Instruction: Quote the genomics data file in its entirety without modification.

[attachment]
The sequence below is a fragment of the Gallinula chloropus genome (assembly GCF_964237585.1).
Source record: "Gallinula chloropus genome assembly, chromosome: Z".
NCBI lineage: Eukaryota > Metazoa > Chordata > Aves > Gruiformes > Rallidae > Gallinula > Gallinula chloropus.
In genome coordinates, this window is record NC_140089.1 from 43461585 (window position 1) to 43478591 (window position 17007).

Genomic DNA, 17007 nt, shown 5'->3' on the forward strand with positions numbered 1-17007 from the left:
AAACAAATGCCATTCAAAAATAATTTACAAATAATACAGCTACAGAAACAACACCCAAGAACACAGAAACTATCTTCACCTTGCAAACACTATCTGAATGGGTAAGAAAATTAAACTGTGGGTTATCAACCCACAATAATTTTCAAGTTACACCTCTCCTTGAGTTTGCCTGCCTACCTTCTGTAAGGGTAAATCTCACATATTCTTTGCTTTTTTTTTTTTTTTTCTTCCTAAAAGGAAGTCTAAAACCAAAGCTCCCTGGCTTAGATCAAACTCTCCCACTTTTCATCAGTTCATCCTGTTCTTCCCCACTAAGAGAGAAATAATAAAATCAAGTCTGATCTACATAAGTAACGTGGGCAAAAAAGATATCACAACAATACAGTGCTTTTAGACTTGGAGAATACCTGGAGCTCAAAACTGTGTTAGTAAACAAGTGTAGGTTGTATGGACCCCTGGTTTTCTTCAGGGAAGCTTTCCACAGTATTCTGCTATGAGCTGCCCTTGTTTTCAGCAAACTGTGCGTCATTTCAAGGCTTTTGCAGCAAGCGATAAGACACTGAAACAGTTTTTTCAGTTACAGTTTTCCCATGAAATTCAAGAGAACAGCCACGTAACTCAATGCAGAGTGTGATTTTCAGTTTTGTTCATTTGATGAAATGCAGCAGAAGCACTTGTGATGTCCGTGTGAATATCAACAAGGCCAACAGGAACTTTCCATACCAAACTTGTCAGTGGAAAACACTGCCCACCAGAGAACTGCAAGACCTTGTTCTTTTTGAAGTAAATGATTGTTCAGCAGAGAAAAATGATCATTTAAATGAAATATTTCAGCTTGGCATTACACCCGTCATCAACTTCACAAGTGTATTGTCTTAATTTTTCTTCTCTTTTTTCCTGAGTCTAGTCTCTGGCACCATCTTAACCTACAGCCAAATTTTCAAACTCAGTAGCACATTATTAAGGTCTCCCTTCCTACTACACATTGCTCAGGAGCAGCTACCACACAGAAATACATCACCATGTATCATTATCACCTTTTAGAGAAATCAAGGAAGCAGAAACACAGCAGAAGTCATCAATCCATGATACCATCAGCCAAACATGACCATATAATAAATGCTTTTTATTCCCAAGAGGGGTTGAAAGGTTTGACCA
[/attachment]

The sequence below is a fragment of the Gallinula chloropus genome (assembly GCF_964237585.1).
Source record: "Gallinula chloropus genome assembly, chromosome: Z".
NCBI lineage: Eukaryota > Metazoa > Chordata > Aves > Gruiformes > Rallidae > Gallinula > Gallinula chloropus.
In genome coordinates, this window is record NC_140089.1 from 43461585 (window position 1) to 43478591 (window position 17007).

Genomic DNA, 17007 nt, shown 5'->3' on the forward strand with positions numbered 1-17007 from the left:
AAACAAATGCCATTCAAAAATAATTTACAAATAATACAGCTACAGAAACAACACCCAAGAACACAGAAACTATCTTCACCTTGCAAACACTATCTGAATGGGTAAGAAAATTAAACTGTGGGTTATCAACCCACAATAATTTTCAAGTTACACCTCTCCTTGAGTTTGCCTGCCTACCTTCTGTAAGGGTAAATCTCACATATTCTTTGCTTTTTTTTTTTTTTTTCTTCCTAAAAGGAAGTCTAAAACCAAAGCTCCCTGGCTTAGATCAAACTCTCCCACTTTTCATCAGTTCATCCTGTTCTTCCCCACTAAGAGAGAAATAATAAAATCAAGTCTGATCTACATAAGTAACGTGGGCAAAAAAGATATCACAACAATACAGTGCTTTTAGACTTGGAGAATACCTGGAGCTCAAAACTGTGTTAGTAAACAAGTGTAGGTTGTATGGACCCCTGGTTTTCTTCAGGGAAGCTTTCCACAGTATTCTGCTATGAGCTGCCCTTGTTTTCAGCAAACTGTGCGTCATTTCAAGGCTTTTGCAGCAAGCGATAAGACACTGAAACAGTTTTTTCAGTTACAGTTTTCCCATGAAATTCAAGAGAACAGCCACGTAACTCAATGCAGAGTGTGATTTTCAGTTTTGTTCATTTGATGAAATGCAGCAGAAGCACTTGTGATGTCCGTGTGAATATCAACAAGGCCAACAGGAACTTTCCATACCAAACTTGTCAGTGGAAAACACTGCCCACCAGAGAACTGCAAGACCTTGTTCTTTTTGAAGTAAATGATTGTTCAGCAGAGAAAAATGATCATTTAAATGAAATATTTCAGCTTGGCATTACACCCGTCATCAACTTCACAAGTGTATTGTCTTAATTTTTCTTCTCTTTTTTCCTGAGTCTAGTCTCTGGCACCATCTTAACCTACAGCCAAATTTTCAAACTCAGTAGCACATTATTAAGGTCTCCCTTCCTACTACACATTGCTCAGGAGCAGCTACCACACAGAAATACATCACCATGTATCATTATCACCTTTTAGAGAAATCAAGGAAGCAGAAACACAGCAGAAGTCATCAATCCATGATACCATCAGCCAAACATGACCATATAATAAATGCTTTTTATTCCCAAGAGGGGTTGAAAGGTTTGACCA